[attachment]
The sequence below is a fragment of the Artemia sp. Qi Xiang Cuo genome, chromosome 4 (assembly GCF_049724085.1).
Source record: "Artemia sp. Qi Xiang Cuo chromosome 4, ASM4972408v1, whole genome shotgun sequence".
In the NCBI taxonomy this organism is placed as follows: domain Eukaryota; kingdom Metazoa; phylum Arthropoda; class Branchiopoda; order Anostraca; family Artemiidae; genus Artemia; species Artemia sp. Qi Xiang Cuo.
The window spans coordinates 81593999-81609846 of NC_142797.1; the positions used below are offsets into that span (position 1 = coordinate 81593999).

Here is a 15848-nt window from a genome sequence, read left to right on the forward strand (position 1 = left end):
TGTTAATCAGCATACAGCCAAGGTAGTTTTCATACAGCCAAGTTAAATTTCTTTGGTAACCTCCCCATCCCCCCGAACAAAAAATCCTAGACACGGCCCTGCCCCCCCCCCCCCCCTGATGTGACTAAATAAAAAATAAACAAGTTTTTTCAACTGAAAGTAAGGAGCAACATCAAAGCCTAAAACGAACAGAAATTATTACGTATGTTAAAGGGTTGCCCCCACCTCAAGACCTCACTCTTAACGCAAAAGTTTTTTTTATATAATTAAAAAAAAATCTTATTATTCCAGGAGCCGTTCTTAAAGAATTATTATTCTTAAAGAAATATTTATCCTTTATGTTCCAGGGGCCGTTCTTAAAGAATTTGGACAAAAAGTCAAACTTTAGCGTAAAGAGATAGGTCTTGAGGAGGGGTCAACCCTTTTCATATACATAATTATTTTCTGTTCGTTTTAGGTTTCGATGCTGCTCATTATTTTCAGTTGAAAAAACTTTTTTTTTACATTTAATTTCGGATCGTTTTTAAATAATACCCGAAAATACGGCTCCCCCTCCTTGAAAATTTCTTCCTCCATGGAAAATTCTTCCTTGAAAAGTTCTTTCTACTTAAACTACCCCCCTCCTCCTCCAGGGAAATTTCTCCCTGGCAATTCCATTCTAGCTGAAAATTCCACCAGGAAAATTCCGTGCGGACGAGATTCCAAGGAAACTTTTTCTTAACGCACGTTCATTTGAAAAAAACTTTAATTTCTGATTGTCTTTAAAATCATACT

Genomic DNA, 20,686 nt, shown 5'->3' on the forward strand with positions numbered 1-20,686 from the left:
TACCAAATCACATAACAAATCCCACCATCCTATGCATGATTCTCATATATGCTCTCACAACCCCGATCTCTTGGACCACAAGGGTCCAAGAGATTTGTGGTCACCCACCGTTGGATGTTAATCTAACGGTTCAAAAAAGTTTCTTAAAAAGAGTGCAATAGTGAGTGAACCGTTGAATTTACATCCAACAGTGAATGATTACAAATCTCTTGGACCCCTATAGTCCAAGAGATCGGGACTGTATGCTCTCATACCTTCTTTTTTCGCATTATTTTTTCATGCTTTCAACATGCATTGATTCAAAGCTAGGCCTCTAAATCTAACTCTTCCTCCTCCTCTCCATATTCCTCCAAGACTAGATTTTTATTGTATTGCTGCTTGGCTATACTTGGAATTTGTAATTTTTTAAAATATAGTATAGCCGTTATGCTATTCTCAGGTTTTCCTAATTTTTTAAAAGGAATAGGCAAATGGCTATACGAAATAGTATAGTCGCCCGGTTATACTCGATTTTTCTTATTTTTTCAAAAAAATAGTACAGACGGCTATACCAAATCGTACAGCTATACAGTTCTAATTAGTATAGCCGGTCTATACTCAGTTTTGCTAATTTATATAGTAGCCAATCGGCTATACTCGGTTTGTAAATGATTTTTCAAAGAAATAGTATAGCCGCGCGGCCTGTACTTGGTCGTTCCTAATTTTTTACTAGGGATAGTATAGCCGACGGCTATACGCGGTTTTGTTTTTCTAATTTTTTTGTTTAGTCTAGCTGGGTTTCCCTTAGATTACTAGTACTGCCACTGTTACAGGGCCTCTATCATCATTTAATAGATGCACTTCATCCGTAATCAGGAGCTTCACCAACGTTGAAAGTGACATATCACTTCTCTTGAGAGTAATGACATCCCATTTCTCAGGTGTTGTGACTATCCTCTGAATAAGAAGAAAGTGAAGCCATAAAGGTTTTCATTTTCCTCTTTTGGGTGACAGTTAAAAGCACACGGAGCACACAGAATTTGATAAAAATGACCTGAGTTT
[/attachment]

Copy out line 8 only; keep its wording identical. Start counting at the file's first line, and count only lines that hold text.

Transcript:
TACCAAATCACATAACAAATCCCACCATCCTATGCATGATTCTCATATATGCTCTCACAACCCCGATCTCTTGGACCACAAGGGTCCAAGAGATTTGTGGTCACCCACCGTTGGATGTTAATCTAACGGTTCAAAAAAGTTTCTTAAAAAGAGTGCAATAGTGAGTGAACCGTTGAATTTACATCCAACAGTGAATGATTACAAATCTCTTGGACCCCTATAGTCCAAGAGATCGGGACTGTATGCTCTCATACCTTCTTTTTTCGCATTATTTTTTCATGCTTTCAACATGCATTGATTCAAAGCTAGGCCTCTAAATCTAACTCTTCCTCCTCCTCTCCATATTCCTCCAAGACTAGATTTTTATTGTATTGCTGCTTGGCTATACTTGGAATTTGTAATTTTTTAAAATATAGTATAGCCGTTATGCTATTCTCAGGTTTTCCTAATTTTTTAAAAGGAATAGGCAAATGGCTATACGAAATAGTATAGTCGCCCGGTTATACTCGATTTTTCTTATTTTTTCAAAAAAATAGTACAGACGGCTATACCAAATCGTACAGCTATACAGTTCTAATTAGTATAGCCGGTCTATACTCAGTTTTGCTAATTTATATAGTAGCCAATCGGCTATACTCGGTTTGTAAATGATTTTTCAAAGAAATAGTATAGCCGCGCGGCCTGTACTTGGTCGTTCCTAATTTTTTACTAGGGATAGTATAGCCGACGGCTATACGCGGTTTTGTTTTTCTAATTTTTTTGTTTAGTCTAGCTGGGTTTCCCTTAGATTACTAGTACTGCCACTGTTACAGGGCCTCTATCATCATTTAATAGATGCACTTCATCCGTAATCAGGAGCTTCACCAACGTTGAAAGTGACATATCACTTCTCTTGAGAGTAATGACATCCCATTTCTCAGGTGTTGTGACTATCCTCTGAATAAGAAGAAAGTGAAGCCATAAAGGTTTTCATTTTCCTCTTTTGGGTGACAGTTAAAAGCACACGGAGCACACAGAATTTGATAAAAATGACCTGAGTTT